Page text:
Phineas Pemberton took an active part in the public affairs of the colony as well as of Bucks county. He was a member of provincial council in 1685-7, 1695, and 1697-9; was a member of assembly 1689, 1694, 1698 (the latter year he was speaker), and in 1700, and a member of Penn’s council of state in 1701. But it was in the affairs of Bucks county, where he lived, that his activity and usefulness was the greatest and his work of the most value. He was beyond doubt the most prominent man of his time in the county and the most efficient, as shown by the mass of records he has left behind him in his own handwriting, and by the number of official positions he filled. In addition to filling the local positions of register of wills, recorder, and clerk of all the courts, he held for a time the positions of master of the rolls, register general, and recorder of proprietary quit-rents for the province; and the records of the county up to the time of his fatal illness are entirely in his handwriting, and are models worthy of imitation by officials of our day. The records of the different courts left by him are invaluable to the historian, and greatly superior to those of his successors in office in the matter of lucidity and completeness. Many of our historians have noticed and acknowledged this fact, which is apparent to all that have had access to them. Buck, in his "History of Bucks County," referring to the records left by Pemberton, says, "they comprise the earliest records of Bucks county offices, and, though they have been referred to by different writers, comparatively little has been heretofore published from them. To us they have rendered valuable aid and we must acknowledge our indebtedness for information that could, possibly, from no other source have been obtained." In like manner Battle, in his "History of Bucks County," writing on the same subject, states, "From that period (i.e. 1683) until disabled by a fatal illness, save an unimportant interval, the records of the county were written wholly by his hand; and in them he has left a memorial of himself that will not be lost so long as the history of the commonwealth which he helped to establish shall be read." (2)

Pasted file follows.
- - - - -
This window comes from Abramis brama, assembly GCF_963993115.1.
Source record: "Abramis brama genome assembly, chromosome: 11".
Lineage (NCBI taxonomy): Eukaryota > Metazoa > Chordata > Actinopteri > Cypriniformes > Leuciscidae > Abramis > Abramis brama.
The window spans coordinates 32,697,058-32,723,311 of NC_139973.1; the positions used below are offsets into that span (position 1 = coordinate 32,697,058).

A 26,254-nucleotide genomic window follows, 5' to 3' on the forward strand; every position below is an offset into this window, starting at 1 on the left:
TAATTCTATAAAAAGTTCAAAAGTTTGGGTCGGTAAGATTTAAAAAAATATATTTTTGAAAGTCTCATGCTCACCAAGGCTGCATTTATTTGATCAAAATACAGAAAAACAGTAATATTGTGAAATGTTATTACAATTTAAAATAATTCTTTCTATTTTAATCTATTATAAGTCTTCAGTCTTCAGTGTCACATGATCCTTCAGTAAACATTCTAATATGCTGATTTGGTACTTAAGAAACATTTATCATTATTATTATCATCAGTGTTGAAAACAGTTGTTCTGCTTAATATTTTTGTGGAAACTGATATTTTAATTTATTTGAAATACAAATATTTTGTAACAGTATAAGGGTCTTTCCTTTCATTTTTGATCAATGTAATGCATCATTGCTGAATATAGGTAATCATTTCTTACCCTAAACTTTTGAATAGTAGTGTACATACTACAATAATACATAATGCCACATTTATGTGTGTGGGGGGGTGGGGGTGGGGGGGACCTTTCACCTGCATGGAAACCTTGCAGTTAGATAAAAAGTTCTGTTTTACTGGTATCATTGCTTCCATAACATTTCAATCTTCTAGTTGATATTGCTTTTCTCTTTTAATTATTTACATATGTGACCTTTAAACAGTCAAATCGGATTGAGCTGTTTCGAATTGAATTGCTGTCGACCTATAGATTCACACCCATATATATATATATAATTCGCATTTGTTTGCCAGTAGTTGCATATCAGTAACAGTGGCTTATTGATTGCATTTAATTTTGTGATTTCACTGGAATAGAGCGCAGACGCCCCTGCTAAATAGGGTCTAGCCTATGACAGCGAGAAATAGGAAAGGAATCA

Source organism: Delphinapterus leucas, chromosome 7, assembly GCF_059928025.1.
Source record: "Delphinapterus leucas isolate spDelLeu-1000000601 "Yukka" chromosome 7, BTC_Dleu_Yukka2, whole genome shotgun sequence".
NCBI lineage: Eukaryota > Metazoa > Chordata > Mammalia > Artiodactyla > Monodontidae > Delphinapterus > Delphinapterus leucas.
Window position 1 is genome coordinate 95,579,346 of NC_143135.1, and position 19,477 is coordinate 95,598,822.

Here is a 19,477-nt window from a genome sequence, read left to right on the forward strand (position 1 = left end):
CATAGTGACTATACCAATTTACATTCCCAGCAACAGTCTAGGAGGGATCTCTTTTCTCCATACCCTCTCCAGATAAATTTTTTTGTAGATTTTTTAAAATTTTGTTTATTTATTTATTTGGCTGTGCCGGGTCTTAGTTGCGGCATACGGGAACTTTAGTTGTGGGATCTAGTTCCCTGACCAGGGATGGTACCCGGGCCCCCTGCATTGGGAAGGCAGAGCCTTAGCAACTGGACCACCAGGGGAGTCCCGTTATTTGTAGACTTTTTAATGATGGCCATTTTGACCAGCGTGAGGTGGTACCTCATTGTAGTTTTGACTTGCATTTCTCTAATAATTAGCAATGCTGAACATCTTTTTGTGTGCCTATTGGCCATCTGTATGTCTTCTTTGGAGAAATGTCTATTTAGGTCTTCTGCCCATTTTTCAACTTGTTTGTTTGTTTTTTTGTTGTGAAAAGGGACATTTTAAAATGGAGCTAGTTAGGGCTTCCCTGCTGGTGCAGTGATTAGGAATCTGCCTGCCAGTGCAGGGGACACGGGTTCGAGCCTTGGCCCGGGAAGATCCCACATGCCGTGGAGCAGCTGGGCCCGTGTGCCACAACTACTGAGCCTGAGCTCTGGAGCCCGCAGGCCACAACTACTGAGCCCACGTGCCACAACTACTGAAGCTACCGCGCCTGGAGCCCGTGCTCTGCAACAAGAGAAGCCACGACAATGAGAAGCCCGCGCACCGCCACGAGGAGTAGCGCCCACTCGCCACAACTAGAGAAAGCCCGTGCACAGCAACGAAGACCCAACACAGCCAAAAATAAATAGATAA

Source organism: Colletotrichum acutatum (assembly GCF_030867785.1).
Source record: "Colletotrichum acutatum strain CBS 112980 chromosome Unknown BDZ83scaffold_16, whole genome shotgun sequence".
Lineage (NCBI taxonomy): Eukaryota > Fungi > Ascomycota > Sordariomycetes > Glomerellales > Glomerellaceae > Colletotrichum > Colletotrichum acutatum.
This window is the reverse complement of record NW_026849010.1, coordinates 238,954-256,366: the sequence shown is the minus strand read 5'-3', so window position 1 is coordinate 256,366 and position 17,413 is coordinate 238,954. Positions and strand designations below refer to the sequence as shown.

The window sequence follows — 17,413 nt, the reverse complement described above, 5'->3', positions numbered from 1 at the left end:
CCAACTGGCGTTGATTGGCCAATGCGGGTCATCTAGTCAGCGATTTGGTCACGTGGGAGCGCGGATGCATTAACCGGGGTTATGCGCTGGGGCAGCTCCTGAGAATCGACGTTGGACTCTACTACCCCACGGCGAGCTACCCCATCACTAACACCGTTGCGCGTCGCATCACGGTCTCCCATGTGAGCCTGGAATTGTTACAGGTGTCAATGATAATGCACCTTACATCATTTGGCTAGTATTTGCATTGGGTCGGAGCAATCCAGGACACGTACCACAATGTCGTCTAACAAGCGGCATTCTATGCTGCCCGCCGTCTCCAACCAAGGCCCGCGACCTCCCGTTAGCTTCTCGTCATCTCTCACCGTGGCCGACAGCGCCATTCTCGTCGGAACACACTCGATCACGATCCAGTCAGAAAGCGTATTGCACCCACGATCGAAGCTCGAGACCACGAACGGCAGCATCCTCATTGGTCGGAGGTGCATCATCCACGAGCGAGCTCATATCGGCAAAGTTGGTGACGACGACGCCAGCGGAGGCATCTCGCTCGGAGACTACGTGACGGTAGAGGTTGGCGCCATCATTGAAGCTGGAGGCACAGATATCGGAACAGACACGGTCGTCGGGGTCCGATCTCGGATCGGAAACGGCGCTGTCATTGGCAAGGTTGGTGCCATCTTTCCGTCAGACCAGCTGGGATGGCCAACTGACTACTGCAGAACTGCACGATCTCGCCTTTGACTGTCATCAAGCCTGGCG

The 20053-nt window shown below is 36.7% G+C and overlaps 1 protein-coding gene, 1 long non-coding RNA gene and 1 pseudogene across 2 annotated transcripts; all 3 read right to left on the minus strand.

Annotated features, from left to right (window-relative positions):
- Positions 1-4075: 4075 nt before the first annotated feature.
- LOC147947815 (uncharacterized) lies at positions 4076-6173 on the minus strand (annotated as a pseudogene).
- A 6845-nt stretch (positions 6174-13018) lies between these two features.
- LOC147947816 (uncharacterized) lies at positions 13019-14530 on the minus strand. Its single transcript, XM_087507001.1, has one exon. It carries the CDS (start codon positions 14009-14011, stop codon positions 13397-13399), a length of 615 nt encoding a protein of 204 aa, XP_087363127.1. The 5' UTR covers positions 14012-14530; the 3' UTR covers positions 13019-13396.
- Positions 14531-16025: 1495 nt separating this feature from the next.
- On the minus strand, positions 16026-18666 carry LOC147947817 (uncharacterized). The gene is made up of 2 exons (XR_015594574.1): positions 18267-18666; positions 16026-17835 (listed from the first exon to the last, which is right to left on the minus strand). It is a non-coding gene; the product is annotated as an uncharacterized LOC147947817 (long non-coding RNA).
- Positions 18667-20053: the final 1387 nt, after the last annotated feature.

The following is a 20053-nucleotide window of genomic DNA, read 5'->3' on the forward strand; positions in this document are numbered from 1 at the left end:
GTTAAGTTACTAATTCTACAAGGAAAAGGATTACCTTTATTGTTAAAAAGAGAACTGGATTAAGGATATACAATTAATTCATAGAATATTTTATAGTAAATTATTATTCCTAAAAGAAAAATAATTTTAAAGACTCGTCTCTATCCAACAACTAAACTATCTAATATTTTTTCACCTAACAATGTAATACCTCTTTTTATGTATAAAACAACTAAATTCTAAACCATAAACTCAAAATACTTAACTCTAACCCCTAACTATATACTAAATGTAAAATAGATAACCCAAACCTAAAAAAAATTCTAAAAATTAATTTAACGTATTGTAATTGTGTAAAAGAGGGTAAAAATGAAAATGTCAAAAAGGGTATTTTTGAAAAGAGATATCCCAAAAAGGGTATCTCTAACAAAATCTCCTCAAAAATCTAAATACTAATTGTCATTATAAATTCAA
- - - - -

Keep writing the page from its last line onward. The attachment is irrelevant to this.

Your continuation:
Phineas Pemberton died March 1, 1701-2, at the age of fifty-two years, and was buried in the old graveyard above referred to. "Poor Phineas" wrote Penn to Logan on September 8, 1701, "is a dying man, and was not at the election, though he crept (as I may say) to Meeting yesterday. I am grieved at it; for he has not his fellow, and without him this is a poor country indeed." Again, in a letter from London to Logan in 1702, Penn writes, "I mourn for poor Phineas Pemberton, the ablest as well as one of the best men in the Province. My dear love to his widow and sons and daughters." Samuel Carpenter, in a letter to Penn, quoted in J. Pemberton Parke’s mss., writes, "Phineas Pemberton died the 1st mo. last, and will be greatly missed, having left few or none in these parts or adjacent, like him for wisdom, integrity, and general service, and he was a true friend to thee and the government. It is a matter of sorrow when I call to mind and consider that the best of our men are taken away, and how many are gone and how few to supply their places."